To view a recording of this Access Forum, you can go to the Videos section on this website, or you may view it on YouTube.
On 30 August, 2020, the second of these Access Forums was held. This time, special guest speaker Rev. Phillip Schulman, currently living in Texas, joined us to discuss his own experience with Traumatic Brain Injury, something he has dealt with since an accident three years ago.
Rev. Phillip Schulman’s talk was entitled “The Struggle & Dignity of a Minister with Traumatic Brain Injury: Post Traumatic Spiritual Gifts.”
A 1989 Graduate of UU Starr King School for the Ministry, Phillip has served four UU congregations as Minister. He has been a community organizer and director of various holistic and peer support programs for wellness and restorative justice.
Phillip has been an advocate for the rights for system survivors. He worked on numerous MindFreedom International campaigns to end fraud, abuse and violence of the mental health industry. He organized Electroshock (ECT) survivors to testify before the Texas legislature. He also directed the “Crisis Alternatives Program” in Essex County, New York, one of the nation’s first peer-run crisis respites, and served as chaplain at national conferences. Phillip is a lifelong student of nonviolence organizing for progressive social change, peace, nuclear disarmament, and environmental protection.
In 2017, a half-ton truck struck Phillip on his bicycle, when he acquired his TBI.
Because of time constraints, Rev. Phillip Schulman was not able to answer all the questions brought up during the Q&A. He was however more than happy to answer some of these after the Forum, and graciously provided his answers to some viewers’ questions below. Thanks, Reverend!
BM: Did you notice any difference in mental health challenges as compared with before the accident?
Phillip: I do not think in terms of mental health challenges.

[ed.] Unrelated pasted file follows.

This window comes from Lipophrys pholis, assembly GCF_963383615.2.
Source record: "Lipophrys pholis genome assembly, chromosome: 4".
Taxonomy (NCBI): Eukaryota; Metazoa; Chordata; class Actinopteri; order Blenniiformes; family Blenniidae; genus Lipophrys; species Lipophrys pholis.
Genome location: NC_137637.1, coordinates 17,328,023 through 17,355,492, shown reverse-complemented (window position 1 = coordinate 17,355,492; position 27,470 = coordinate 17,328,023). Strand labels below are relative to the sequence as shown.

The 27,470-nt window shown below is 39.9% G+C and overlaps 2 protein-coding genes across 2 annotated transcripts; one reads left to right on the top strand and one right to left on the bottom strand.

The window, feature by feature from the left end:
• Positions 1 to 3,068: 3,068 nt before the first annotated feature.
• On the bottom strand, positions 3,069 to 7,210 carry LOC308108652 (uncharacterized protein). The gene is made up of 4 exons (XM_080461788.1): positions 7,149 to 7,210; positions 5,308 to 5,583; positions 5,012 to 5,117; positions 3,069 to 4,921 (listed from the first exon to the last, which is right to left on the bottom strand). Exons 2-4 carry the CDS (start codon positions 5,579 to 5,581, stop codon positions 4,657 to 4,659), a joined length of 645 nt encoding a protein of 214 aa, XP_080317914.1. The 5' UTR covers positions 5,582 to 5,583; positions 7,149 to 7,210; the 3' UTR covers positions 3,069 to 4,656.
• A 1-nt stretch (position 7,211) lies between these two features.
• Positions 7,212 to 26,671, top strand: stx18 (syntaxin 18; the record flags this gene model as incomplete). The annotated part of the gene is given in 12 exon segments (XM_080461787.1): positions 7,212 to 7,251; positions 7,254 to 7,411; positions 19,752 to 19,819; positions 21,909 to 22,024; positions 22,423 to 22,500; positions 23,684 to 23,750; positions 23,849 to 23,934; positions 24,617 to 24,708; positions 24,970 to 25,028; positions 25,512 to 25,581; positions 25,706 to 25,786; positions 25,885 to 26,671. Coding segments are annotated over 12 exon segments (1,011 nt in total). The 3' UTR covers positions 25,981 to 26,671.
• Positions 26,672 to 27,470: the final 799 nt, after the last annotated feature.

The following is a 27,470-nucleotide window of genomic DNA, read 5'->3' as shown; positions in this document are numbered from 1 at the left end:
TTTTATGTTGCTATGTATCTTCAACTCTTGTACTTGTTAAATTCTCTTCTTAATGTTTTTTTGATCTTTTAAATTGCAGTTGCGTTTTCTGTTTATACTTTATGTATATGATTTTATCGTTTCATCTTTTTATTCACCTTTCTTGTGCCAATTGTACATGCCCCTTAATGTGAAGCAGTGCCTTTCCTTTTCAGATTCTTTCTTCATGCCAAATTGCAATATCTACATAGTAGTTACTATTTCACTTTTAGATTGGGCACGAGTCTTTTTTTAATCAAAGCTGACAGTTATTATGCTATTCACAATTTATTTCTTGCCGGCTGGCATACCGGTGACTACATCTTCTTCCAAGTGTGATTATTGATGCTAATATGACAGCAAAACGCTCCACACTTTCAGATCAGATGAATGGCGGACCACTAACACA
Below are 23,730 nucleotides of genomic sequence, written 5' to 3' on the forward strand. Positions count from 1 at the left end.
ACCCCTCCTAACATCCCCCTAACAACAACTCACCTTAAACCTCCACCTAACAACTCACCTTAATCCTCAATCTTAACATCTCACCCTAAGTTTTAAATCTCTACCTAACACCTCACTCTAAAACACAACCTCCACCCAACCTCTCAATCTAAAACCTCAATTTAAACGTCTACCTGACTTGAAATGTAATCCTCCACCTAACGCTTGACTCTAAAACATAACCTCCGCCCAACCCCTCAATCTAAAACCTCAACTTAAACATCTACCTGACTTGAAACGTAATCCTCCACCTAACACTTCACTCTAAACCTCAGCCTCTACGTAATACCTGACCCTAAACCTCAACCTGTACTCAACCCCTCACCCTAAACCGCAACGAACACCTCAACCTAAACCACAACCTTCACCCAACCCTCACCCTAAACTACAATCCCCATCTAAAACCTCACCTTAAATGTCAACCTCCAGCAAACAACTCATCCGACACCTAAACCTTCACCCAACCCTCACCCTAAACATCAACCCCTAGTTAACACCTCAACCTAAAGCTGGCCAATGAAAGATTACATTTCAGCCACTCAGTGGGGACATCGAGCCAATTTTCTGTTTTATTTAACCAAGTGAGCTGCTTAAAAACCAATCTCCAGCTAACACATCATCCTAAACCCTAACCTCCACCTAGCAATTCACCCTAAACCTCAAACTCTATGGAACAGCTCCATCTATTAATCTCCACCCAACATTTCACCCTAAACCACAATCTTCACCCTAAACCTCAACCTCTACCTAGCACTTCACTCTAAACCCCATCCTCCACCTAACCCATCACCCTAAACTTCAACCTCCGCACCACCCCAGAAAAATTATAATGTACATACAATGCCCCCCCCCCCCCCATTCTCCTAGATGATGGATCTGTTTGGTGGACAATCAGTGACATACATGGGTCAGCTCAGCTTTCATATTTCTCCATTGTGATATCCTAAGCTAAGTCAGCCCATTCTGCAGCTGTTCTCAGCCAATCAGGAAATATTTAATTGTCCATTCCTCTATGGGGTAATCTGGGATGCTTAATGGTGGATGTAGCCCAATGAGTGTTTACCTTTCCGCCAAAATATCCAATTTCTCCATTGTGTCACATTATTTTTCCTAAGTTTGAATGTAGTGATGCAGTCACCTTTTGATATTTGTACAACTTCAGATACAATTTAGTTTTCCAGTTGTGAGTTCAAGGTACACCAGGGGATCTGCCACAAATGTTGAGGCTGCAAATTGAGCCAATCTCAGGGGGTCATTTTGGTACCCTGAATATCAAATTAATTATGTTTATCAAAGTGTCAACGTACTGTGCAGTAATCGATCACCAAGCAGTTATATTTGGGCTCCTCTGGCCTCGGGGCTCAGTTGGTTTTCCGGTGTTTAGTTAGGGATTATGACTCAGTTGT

If you are asking me if I was ever distraught, confused, upset, disturbed after the trauma, yes I was.
If you are asking me if my mental and emotional anguish ever reached levels that it impaired my ability to function, yes it did.
I am keenly aware that certain consciousness increases my ability to digest adversity and find I’ve received post-traumatic spiritual gifts. I am aware that there are ways of influencing myself and others that increase the likelihood of suffering and decrease the likelihood of being able to have agency to navigate this world. I’m also aware, as Helen Keller was, that had I been from a poor family instead of being a person of means, my miraculous recovery would almost certainly not have happened.
I believe these more important causes of pain and suffering become obscured when we speak of them using medical language.
I neglected to articulate that I have experienced, and at times continue to experience, levels of vulnerability that I did not before the accident. At times it has seemed almost more than I could bear. However, I am blessed with effective support and a deep faith.
JD: It sounds like feeling support from others provided great comfort. What ways worked best to request support? And was it difficult for you to make those requests?
Phillip: You have that exactly right. I was saved by the love that came pouring down on me. And yes, I found that I needed to step up my game from day 1 in terms of self-advocacy and learning to ask for help. Being direct has worked best. Often my learning came in hindsight when I realized that I hadn’t even imagined the possibility that I could ask specifically for what I need.
LM: Sending love from California!… Question: What are your hopes and intentions for the next few years of your life? I know it will involve service, just curious in what manner or context.
Phillip: You have touched on the hardest aspect in my experience of trauma. The physical aspects were harder than I had ever known, and yet this was the easiest part. The mental and emotional healing have been harder. These too have been relatively easy compared to the task of coming up with a new plan for my life. Along with the assault on my body, several other losses put me up against some of the greatest challenges I ever faced at a time when my mental capacity was greatly impaired. The TBI led me to experience emotional volatility. That I have slowly been stepping forward to handle challenges and find new purpose is probably what I am most grateful for.
Before COVID, I bought a van and had a plan for adventure including more MAD Movement ministry. I trust that G-d is guiding my steps. She has already given me many varied and new opportunities to be of service. These do bless me with meaning and purpose. I trust that more will be revealed to me as I continue.
Thank you so much for speaking today! I’m curious whether your understanding of nonviolent communication (NVC) lent itself to relearning speech or other aspects of healing and interface with the world?
Phillip: Well for the difficult process of relearning how to form the various sounds, consonants, vowels, etc., I’m not sure that NVC helped. Being a student and practitioner of nonviolent communication has taught me to tune into the feelings and needs being expressed. This is invaluable for connecting, collaborating, learning from, and healing conflicts inside and outside of me. Of course, it’s a big job and I have a lot to learn.